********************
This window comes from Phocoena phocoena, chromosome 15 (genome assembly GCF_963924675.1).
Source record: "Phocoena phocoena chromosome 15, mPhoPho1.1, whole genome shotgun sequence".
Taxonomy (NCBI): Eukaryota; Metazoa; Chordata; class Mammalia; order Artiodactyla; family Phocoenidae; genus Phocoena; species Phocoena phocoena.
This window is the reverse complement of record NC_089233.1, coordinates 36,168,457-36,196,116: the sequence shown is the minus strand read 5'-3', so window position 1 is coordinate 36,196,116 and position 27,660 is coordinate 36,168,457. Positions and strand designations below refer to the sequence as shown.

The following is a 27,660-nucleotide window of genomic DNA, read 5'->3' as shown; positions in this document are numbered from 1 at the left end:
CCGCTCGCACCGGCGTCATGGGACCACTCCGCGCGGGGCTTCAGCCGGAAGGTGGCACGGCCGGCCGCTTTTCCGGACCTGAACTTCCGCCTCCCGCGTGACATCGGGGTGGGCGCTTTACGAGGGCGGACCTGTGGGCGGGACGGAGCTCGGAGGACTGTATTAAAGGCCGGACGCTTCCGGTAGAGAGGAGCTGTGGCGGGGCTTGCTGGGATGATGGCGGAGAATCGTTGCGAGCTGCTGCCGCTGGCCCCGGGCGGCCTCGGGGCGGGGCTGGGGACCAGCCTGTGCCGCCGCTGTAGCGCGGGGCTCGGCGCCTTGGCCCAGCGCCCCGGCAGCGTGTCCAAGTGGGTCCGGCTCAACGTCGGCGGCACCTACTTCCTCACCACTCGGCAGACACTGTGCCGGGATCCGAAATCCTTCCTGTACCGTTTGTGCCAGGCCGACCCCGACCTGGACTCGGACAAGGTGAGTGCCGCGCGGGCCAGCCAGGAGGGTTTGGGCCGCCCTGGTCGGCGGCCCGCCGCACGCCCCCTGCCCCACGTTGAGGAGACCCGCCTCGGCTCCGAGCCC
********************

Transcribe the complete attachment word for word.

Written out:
This window comes from Phocoena phocoena, chromosome 15 (genome assembly GCF_963924675.1).
Source record: "Phocoena phocoena chromosome 15, mPhoPho1.1, whole genome shotgun sequence".
Taxonomy (NCBI): Eukaryota; Metazoa; Chordata; class Mammalia; order Artiodactyla; family Phocoenidae; genus Phocoena; species Phocoena phocoena.
This window is the reverse complement of record NC_089233.1, coordinates 36,168,457-36,196,116: the sequence shown is the minus strand read 5'-3', so window position 1 is coordinate 36,196,116 and position 27,660 is coordinate 36,168,457. Positions and strand designations below refer to the sequence as shown.

The following is a 27,660-nucleotide window of genomic DNA, read 5'->3' as shown; positions in this document are numbered from 1 at the left end:
CCGCTCGCACCGGCGTCATGGGACCACTCCGCGCGGGGCTTCAGCCGGAAGGTGGCACGGCCGGCCGCTTTTCCGGACCTGAACTTCCGCCTCCCGCGTGACATCGGGGTGGGCGCTTTACGAGGGCGGACCTGTGGGCGGGACGGAGCTCGGAGGACTGTATTAAAGGCCGGACGCTTCCGGTAGAGAGGAGCTGTGGCGGGGCTTGCTGGGATGATGGCGGAGAATCGTTGCGAGCTGCTGCCGCTGGCCCCGGGCGGCCTCGGGGCGGGGCTGGGGACCAGCCTGTGCCGCCGCTGTAGCGCGGGGCTCGGCGCCTTGGCCCAGCGCCCCGGCAGCGTGTCCAAGTGGGTCCGGCTCAACGTCGGCGGCACCTACTTCCTCACCACTCGGCAGACACTGTGCCGGGATCCGAAATCCTTCCTGTACCGTTTGTGCCAGGCCGACCCCGACCTGGACTCGGACAAGGTGAGTGCCGCGCGGGCCAGCCAGGAGGGTTTGGGCCGCCCTGGTCGGCGGCCCGCCGCACGCCCCCTGCCCCACGTTGAGGAGACCCGCCTCGGCTCCGAGCCC